People have always been afraid of robotics

Once, robots were popular in science fiction and they gave you nightmares. As scientists developed robotics in the real world, people began to worry. Would the nightmares come true and the machines got out of control or even developed their own agenda? How could humans remain in charge?

The use of robotics is here and it’s growing

In recent years, a huge improvement in the capability of robots has occurred. They can walk on legs, rather than roll on wheels, and can cope with stairs and slopes. They can respond ever more subtly to their environment, because people have applied the science to real problems to make robots useful.

What are the risks associated with robotics?

The obvious ones are those which relate to the robots either failing to do their job or doing it wrong. These have much in common with the risks of employing humans! The seriousness of the risks depends on what functions the machines carry out. As in traditional workplaces, we need to consider:

  • maintenance
  • fail-safe technology
  • ‘supervision’ and early warning systems
  • back-up arrangements.

You probably won’t be able to dispense with human beings just yet.

What are the psychological risks of using robotics?

There are two equal and opposite risks:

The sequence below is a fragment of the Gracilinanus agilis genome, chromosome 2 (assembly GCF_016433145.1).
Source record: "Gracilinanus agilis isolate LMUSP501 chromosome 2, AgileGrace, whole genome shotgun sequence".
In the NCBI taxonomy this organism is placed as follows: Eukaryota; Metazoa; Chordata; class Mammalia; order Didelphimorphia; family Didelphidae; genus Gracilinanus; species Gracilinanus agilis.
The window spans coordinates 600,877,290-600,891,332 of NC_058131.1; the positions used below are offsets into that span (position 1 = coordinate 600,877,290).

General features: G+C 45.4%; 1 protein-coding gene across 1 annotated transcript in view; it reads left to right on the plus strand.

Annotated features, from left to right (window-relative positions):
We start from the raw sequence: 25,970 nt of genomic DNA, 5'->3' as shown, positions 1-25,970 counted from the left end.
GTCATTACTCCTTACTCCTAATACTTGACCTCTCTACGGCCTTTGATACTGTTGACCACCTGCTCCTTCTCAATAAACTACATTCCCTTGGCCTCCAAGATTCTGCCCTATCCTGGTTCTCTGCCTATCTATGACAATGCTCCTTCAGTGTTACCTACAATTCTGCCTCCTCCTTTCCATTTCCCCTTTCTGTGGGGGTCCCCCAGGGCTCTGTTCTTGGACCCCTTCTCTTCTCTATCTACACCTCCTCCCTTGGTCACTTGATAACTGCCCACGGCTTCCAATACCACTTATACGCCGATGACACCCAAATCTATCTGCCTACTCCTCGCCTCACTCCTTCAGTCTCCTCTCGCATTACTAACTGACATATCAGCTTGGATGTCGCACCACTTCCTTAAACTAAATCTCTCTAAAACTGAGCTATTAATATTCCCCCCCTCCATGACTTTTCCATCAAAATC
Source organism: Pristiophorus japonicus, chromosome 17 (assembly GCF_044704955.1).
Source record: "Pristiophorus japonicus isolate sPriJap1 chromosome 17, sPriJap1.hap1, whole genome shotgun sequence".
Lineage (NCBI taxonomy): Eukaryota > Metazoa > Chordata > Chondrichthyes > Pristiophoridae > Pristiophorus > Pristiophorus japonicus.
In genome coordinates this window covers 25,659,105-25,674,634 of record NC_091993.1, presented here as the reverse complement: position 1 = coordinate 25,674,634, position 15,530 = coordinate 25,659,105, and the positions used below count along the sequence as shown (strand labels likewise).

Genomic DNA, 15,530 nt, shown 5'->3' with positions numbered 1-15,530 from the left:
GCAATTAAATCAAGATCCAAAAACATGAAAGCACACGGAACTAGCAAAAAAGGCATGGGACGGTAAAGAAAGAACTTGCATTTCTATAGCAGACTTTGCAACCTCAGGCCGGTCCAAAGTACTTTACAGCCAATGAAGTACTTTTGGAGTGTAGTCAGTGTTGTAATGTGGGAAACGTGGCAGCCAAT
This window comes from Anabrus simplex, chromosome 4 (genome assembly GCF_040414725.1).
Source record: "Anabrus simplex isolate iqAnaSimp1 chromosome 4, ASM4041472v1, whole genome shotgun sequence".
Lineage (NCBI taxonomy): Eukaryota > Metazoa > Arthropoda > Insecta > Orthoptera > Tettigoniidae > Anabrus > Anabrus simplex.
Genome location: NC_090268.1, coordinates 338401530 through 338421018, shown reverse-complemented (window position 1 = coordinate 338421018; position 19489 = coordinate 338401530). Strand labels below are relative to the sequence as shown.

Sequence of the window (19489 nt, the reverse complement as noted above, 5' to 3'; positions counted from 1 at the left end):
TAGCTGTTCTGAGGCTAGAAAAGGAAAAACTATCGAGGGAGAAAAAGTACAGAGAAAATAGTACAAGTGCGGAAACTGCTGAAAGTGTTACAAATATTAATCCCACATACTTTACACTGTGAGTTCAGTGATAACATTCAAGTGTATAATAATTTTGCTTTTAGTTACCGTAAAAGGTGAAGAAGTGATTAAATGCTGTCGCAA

1. Complacency: you can too easily assume robots are infallible.
  2. Overcompensating: you can put too much effort into managing what may, objectively, be minor risks.
What is the biggest risk created by robotics?

Because computers control most robots, there is not only the risk of an IT failure, but there is the additional risk of hacking. If someone unknown to you could give instructions to all your computer-controlled machines, they could sabotage your business or hold it to ransom.

You need to apply cyber-security to any robotic technology you use in your business or even in your home. Do you want someone to be able to turn your central heating off for a prank?

Is it time to re-read what I have written about the cost of cybersecurity?

A cartoon man looking at a computer through a magnifying-glass, trying to prevent hacking into robotics

A cartoon man looking at a computer through a magnifying-glass, trying to prevent hacking into robotics

Should you eliminate the risks by not using robotics?

It depends on the nature of your business and whether robots improve the  service you provide and/or save you a lot of money. Generally, I advise clients to manage risks rather than avoid them, where the risks are linked to opportunities. Let’s not be afraid of robots, but let’s make sure we are the ones in control.